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Tom Brady‘s legendary NFL career makes his slide to the 199th overall pick in the 2000 draft all the more inexplicable.

Before entering the league, he led the Michigan Wolverines to two ten-win seasons and a victory in the 2000 Orange Bowl. Even then, his preparation and drive were higher than anyone else. During his junior year at Michigan, this very nearly got him locked up.

Tom Brady fights for the starting spot at Michigan

Tom Brady inherited the New England Patriots’ starting quarterback spot in 2001 when Drew Bledsoe suffered a grievous chest injury. Three years earlier, as a Michigan Wolverine, Brady couldn’t take over the starting role so easily. He’d have to fight for it.

Going into his junior season in 1998, Brady had seen very little playing time in his college career. He very nearly won the starting job the previous year, but head coach Lloyd Carr gave it to Brian Griese. Shockingly, Carr made the right decision. Michigan finished with a perfect record and won the national championship.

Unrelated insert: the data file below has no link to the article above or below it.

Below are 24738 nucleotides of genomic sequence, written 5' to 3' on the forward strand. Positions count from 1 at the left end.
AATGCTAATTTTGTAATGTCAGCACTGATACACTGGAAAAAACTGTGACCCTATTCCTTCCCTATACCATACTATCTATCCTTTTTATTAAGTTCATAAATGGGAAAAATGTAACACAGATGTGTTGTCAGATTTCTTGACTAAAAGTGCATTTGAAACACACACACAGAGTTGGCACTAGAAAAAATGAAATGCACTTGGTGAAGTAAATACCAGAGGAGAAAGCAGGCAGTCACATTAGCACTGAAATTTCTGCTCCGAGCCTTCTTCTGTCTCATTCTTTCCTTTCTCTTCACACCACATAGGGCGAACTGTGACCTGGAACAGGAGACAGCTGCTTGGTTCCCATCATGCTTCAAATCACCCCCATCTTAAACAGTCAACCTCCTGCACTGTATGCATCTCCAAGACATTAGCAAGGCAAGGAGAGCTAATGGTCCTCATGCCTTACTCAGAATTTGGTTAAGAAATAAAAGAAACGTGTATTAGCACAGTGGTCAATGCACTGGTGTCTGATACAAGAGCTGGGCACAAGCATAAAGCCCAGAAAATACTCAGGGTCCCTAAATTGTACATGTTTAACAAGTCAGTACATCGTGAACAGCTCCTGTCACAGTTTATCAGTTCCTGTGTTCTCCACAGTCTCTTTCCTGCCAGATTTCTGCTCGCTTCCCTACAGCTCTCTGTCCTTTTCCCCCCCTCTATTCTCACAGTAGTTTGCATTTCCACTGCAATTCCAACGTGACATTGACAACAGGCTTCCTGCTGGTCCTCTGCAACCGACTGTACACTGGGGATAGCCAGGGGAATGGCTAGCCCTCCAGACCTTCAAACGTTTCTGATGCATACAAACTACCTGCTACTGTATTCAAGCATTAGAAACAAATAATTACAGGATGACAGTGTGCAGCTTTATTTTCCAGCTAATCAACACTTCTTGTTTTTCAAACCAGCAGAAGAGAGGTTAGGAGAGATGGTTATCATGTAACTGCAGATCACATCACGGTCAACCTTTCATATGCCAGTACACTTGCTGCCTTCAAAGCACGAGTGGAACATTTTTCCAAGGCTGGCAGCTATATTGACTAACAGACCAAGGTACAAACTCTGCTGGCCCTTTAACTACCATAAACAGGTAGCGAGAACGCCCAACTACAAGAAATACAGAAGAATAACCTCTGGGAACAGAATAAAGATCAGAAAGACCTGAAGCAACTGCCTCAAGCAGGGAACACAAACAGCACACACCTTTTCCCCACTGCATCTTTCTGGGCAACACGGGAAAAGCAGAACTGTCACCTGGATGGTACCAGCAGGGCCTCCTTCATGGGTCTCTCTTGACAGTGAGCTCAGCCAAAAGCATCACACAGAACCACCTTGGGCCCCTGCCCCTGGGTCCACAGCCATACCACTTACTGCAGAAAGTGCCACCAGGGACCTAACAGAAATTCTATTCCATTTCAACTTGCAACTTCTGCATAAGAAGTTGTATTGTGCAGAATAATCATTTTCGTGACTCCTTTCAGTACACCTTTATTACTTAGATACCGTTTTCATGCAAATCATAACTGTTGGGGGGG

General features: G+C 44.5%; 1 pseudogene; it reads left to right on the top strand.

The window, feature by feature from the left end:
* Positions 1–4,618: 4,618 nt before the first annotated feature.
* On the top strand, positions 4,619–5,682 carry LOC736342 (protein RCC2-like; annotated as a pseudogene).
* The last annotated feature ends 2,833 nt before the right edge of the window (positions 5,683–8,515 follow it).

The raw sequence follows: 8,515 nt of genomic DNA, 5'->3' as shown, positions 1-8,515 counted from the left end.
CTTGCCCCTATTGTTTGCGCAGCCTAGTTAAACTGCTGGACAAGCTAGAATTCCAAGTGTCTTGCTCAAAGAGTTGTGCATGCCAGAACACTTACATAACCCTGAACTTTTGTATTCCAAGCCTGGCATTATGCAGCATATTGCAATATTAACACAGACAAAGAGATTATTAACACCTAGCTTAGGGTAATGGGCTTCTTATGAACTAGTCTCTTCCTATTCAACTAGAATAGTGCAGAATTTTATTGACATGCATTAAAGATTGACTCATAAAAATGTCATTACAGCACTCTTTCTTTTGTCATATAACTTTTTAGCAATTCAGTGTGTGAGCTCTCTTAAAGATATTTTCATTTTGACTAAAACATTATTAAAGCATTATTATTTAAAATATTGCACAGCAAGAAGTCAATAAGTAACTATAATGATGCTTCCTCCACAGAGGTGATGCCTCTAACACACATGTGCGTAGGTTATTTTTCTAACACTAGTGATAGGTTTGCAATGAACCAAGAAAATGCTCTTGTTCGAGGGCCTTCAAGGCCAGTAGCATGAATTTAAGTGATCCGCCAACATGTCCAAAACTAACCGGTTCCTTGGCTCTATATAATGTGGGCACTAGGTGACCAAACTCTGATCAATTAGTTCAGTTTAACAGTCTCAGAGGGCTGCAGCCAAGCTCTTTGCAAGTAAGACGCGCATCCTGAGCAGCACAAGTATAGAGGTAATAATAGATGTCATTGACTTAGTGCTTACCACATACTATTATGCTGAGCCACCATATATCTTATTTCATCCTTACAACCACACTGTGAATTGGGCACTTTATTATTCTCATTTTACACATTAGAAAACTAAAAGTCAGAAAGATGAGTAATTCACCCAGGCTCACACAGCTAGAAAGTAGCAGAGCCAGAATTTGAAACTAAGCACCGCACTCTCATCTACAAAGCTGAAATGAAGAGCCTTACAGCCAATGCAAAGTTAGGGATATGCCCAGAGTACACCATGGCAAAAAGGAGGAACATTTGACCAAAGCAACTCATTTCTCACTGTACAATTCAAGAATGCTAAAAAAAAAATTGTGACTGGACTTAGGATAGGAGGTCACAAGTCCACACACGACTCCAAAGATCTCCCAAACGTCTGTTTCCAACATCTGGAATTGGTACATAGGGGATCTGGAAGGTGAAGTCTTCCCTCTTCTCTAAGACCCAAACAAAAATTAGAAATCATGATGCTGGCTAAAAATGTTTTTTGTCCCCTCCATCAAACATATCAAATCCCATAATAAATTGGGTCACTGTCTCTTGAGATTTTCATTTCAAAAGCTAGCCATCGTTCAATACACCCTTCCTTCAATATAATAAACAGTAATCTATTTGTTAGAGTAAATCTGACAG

Griese graduated and declared for the NFL draft, leaving the starting spot open for Brady in 1998. Naturally, Brady studied, worked out, and studied even more film. He prepared for the new role with the same vigor and tenacity that would define his entire career.

Tom Brady sneaks into Notre Dame Stadium

Michigan’s first game of 1998 was on the road against the Notre Dame Fighting Irish. It just so happened that a month before the season started, Tom Brady attended a friend’s wedding in Chicago, less than 100 miles away from South Bend.

After that wedding, he took a detour and drove to Notre Dame just to get a feel for the campus. When he reached Notre Dame Stadium, he found an open gate and passed by several “NO TRESPASSING” signs to enter the hallowed ground.


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“I just kinda took it all in,” Brady told NFL Films in 2002. “I walked up to the top of the stands, stood on our sidelines, stood in the middle of the field real quick. It was cool.”

When he tried to exit the stadium through the same gate, he found it closed and locked. All of the gates were locked. He’d been trapped in Notre Dame Stadium.

“It was getting dark, and I was starting to freak out,” he told Sports Illustrated. “There was a 15-foot drop if you climbed over the wall, so finally I broke into a maintenance closet, found an extension ladder, threw the thing over the fence, and climbed down.”

If Tom Brady thought he’d gain a competitive advantage from coming to South Bend early, he thought wrong. Michigan lost that game 36-20.